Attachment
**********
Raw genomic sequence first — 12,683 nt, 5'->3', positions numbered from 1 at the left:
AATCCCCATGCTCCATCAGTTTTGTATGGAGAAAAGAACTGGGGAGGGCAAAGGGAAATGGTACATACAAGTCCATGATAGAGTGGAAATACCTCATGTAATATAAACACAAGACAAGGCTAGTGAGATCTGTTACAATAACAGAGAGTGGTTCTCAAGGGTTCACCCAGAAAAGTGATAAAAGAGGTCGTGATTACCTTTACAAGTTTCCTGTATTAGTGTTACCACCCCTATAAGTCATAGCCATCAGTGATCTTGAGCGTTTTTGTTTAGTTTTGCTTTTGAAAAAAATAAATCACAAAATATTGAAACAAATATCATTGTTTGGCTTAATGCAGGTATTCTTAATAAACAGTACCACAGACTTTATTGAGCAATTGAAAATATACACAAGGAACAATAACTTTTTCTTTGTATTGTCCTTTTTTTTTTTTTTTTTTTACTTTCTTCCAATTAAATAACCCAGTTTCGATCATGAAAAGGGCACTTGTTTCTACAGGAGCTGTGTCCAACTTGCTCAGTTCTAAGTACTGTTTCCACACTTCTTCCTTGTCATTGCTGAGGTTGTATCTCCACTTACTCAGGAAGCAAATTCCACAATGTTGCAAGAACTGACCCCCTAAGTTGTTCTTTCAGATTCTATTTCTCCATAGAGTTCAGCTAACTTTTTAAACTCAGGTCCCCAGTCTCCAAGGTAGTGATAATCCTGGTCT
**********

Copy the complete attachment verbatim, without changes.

Raw genomic sequence first — 12,683 nt, 5'->3', positions numbered from 1 at the left:
AATCCCCATGCTCCATCAGTTTTGTATGGAGAAAAGAACTGGGGAGGGCAAAGGGAAATGGTACATACAAGTCCATGATAGAGTGGAAATACCTCATGTAATATAAACACAAGACAAGGCTAGTGAGATCTGTTACAATAACAGAGAGTGGTTCTCAAGGGTTCACCCAGAAAAGTGATAAAAGAGGTCGTGATTACCTTTACAAGTTTCCTGTATTAGTGTTACCACCCCTATAAGTCATAGCCATCAGTGATCTTGAGCGTTTTTGTTTAGTTTTGCTTTTGAAAAAAATAAATCACAAAATATTGAAACAAATATCATTGTTTGGCTTAATGCAGGTATTCTTAATAAACAGTACCACAGACTTTATTGAGCAATTGAAAATATACACAAGGAACAATAACTTTTTCTTTGTATTGTCCTTTTTTTTTTTTTTTTTTTACTTTCTTCCAATTAAATAACCCAGTTTCGATCATGAAAAGGGCACTTGTTTCTACAGGAGCTGTGTCCAACTTGCTCAGTTCTAAGTACTGTTTCCACACTTCTTCCTTGTCATTGCTGAGGTTGTATCTCCACTTACTCAGGAAGCAAATTCCACAATGTTGCAAGAACTGACCCCCTAAGTTGTTCTTTCAGATTCTATTTCTCCATAGAGTTCAGCTAACTTTTTAAACTCAGGTCCCCAGTCTCCAAGGTAGTGATAATCCTGGTCT